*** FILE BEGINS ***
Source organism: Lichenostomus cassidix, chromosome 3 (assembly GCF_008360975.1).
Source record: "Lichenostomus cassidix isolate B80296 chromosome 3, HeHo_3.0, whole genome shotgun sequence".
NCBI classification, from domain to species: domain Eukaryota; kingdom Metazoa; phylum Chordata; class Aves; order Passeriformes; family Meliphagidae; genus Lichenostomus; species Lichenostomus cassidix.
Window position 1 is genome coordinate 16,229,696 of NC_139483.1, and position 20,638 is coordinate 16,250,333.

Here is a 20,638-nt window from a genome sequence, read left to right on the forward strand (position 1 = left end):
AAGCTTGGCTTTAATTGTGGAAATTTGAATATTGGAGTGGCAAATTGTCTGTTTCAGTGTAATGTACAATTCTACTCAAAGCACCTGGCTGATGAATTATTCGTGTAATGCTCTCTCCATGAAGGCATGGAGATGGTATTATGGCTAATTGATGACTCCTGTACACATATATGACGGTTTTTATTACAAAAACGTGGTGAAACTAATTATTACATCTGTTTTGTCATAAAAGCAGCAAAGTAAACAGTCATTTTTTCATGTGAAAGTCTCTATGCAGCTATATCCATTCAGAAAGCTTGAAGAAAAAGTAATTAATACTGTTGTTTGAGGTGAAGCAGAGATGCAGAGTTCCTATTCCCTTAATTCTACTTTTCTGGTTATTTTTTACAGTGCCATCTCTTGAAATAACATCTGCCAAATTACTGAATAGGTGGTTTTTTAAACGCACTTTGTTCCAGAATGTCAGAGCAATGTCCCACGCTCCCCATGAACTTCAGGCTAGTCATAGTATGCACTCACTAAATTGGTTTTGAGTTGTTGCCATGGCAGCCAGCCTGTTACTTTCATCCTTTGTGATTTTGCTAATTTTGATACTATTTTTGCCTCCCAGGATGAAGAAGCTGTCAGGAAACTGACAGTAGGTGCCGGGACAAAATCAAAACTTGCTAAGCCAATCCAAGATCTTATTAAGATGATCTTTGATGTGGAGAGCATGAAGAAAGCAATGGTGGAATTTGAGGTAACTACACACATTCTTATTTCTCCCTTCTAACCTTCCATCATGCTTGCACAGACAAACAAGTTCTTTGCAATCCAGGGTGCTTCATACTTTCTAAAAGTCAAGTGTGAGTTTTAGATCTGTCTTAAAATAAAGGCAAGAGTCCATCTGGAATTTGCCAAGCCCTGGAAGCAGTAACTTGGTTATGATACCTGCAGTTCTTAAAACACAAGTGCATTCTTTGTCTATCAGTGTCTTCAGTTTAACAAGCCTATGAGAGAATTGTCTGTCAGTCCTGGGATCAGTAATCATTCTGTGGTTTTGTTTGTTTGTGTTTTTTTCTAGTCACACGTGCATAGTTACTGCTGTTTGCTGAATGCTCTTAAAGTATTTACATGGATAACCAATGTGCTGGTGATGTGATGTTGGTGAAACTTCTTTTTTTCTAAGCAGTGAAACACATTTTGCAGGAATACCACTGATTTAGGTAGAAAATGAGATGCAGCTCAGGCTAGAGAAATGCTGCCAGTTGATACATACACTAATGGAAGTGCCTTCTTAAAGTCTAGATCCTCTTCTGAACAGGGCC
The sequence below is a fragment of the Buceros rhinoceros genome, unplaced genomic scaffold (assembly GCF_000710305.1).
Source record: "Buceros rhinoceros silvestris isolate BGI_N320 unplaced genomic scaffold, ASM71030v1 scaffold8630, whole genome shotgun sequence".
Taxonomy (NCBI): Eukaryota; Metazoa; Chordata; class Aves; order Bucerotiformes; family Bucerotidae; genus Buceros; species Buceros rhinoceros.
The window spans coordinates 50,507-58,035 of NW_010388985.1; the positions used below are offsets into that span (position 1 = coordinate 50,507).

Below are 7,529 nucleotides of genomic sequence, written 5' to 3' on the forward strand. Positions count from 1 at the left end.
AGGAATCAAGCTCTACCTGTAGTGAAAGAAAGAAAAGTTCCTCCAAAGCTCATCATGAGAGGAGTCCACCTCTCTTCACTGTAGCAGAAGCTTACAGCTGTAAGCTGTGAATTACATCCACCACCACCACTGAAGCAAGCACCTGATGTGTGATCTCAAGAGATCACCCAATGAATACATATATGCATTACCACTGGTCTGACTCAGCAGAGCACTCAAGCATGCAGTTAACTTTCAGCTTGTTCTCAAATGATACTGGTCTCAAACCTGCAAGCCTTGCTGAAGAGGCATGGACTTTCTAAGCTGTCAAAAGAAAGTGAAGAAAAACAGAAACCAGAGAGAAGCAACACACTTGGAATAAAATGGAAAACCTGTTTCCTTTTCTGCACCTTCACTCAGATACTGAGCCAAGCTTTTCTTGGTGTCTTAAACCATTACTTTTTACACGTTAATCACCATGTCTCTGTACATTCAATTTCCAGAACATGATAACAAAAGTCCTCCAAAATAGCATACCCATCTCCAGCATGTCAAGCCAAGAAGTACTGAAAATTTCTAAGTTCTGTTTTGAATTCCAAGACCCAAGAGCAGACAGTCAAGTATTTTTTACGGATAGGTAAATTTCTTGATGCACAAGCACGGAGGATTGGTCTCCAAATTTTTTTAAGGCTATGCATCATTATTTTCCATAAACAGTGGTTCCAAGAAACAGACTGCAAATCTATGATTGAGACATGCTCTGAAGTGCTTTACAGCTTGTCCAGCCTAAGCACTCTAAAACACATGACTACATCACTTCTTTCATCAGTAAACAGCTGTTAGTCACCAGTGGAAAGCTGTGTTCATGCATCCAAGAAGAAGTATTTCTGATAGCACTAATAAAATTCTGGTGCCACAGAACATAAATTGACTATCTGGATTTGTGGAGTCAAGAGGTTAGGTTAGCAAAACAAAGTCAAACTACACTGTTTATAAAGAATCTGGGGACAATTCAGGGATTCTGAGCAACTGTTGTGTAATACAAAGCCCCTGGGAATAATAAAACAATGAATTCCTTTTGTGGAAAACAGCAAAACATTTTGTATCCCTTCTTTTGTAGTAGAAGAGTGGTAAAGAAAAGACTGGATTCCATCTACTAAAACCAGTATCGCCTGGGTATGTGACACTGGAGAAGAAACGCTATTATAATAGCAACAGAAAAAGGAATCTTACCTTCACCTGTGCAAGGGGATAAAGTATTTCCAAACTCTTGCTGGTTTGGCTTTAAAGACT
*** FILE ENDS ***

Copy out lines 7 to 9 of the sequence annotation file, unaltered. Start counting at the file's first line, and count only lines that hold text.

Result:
The sequence below is a fragment of the Buceros rhinoceros genome, unplaced genomic scaffold (assembly GCF_000710305.1).
Source record: "Buceros rhinoceros silvestris isolate BGI_N320 unplaced genomic scaffold, ASM71030v1 scaffold8630, whole genome shotgun sequence".
Taxonomy (NCBI): Eukaryota; Metazoa; Chordata; class Aves; order Bucerotiformes; family Bucerotidae; genus Buceros; species Buceros rhinoceros.